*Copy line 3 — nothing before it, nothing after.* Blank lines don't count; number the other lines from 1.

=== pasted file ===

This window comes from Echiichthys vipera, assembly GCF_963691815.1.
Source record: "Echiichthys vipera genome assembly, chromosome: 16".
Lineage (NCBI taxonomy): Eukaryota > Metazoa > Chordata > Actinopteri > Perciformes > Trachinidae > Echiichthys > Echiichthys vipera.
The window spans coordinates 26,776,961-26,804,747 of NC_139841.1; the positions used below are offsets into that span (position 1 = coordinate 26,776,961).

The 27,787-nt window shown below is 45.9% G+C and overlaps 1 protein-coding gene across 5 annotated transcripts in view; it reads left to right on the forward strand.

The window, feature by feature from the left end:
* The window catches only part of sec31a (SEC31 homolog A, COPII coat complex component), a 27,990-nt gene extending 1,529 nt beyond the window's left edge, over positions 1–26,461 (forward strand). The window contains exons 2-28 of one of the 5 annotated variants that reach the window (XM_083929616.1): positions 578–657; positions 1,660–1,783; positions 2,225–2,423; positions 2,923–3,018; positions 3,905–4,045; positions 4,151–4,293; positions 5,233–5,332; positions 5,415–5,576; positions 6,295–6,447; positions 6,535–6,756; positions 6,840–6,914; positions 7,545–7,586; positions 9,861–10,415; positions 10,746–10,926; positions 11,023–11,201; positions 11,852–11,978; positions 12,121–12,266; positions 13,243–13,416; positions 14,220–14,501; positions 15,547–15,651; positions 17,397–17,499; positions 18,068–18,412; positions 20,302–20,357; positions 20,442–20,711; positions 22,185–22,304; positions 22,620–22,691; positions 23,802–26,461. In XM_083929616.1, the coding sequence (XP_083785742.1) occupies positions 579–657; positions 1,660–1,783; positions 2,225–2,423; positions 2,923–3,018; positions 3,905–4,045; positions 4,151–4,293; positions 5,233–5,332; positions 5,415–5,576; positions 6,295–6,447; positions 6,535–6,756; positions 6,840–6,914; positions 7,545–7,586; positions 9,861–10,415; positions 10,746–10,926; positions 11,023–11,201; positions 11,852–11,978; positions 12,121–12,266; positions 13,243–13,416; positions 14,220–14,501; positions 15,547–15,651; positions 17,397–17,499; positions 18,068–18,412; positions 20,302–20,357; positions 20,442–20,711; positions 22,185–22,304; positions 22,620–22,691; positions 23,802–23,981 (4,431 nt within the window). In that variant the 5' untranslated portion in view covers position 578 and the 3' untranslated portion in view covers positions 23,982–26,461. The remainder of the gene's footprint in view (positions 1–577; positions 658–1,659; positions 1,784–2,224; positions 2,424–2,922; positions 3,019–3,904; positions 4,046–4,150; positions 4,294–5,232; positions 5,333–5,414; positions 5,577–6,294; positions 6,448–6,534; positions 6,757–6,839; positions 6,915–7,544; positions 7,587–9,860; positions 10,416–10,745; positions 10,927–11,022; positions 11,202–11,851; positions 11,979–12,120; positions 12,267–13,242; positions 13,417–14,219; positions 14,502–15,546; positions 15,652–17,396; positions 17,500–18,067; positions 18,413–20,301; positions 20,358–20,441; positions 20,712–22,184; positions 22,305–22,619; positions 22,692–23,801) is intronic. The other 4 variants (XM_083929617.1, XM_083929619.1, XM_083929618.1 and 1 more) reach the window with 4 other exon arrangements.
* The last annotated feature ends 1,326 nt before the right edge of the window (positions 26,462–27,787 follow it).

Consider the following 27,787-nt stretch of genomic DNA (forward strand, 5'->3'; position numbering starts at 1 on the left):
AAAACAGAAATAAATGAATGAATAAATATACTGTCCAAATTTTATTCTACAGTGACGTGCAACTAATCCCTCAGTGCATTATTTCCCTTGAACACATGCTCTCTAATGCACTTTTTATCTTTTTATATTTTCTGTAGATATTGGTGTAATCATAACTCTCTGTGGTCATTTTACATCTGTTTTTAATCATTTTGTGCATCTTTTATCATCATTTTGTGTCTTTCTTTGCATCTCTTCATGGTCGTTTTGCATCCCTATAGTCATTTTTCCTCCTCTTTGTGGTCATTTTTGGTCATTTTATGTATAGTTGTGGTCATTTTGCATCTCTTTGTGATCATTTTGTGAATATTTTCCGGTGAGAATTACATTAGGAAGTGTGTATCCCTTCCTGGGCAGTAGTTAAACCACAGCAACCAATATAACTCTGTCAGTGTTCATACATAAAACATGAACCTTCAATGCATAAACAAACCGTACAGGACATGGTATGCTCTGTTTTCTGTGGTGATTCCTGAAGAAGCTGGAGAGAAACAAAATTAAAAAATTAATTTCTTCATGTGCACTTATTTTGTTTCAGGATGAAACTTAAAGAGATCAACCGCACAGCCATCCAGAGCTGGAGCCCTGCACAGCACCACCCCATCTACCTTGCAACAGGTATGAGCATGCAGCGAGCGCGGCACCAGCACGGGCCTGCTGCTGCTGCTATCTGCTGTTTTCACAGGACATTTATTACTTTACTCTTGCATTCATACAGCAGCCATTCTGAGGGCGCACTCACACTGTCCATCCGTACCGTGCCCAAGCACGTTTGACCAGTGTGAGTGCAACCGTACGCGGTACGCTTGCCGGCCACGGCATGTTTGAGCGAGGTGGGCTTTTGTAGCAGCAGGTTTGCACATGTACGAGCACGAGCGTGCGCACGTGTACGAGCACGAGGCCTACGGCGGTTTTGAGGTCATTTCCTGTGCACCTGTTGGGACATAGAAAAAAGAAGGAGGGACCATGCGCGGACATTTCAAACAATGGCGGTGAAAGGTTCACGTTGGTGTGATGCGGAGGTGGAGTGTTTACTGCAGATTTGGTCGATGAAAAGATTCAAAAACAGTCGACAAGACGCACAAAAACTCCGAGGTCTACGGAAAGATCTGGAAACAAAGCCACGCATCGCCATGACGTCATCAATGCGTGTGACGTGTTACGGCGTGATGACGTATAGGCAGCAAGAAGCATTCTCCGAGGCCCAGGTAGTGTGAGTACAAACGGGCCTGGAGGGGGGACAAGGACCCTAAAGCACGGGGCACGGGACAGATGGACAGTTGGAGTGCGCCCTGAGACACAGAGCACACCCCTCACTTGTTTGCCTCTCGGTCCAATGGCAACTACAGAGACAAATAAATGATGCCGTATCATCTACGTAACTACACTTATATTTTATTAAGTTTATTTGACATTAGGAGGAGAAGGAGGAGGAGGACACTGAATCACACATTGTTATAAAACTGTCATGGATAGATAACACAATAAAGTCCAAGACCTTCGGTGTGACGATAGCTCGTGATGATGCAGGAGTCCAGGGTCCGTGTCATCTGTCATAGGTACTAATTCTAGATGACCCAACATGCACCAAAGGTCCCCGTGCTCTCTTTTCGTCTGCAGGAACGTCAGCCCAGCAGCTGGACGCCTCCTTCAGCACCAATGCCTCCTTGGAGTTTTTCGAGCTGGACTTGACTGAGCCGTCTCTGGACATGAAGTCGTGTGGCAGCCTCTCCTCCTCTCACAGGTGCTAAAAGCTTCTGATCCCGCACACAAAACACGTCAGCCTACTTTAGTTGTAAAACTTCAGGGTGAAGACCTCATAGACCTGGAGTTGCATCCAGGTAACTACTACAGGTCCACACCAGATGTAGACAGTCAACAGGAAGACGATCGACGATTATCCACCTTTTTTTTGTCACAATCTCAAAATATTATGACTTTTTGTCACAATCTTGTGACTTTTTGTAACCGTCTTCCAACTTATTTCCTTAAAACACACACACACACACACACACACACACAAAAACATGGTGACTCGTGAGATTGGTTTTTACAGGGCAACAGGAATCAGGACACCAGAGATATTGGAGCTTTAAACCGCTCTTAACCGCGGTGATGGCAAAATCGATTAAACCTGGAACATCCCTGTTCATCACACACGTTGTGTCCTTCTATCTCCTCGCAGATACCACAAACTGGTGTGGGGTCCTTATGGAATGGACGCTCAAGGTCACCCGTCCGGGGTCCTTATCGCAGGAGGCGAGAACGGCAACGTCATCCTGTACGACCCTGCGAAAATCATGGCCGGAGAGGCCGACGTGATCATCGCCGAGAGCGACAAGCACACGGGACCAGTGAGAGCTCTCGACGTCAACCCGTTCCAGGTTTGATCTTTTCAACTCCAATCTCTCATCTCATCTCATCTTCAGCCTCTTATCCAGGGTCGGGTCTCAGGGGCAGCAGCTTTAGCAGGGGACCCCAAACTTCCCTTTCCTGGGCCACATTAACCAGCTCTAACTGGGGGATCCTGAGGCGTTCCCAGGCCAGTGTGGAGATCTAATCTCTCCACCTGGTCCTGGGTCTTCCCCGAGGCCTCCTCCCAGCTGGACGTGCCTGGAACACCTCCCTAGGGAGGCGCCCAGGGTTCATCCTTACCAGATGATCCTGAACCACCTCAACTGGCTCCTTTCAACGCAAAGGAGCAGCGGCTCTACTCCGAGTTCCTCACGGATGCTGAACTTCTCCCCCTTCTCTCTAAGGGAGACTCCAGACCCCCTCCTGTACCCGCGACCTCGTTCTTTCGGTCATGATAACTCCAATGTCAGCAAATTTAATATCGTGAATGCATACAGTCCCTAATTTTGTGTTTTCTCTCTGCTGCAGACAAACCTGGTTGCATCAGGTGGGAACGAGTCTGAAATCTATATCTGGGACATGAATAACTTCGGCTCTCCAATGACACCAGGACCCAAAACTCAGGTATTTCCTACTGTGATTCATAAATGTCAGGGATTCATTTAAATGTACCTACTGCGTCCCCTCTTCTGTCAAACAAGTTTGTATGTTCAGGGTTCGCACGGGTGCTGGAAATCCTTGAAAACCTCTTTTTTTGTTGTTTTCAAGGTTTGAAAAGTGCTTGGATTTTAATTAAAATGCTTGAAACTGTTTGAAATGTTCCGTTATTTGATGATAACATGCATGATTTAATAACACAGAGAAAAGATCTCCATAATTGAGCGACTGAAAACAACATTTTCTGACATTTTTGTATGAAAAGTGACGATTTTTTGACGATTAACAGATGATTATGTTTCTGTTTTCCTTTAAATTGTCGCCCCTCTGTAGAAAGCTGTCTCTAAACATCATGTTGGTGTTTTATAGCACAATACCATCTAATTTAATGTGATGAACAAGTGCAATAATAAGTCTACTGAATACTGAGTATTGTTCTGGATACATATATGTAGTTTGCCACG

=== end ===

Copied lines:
Lineage (NCBI taxonomy): Eukaryota > Metazoa > Chordata > Actinopteri > Perciformes > Trachinidae > Echiichthys > Echiichthys vipera.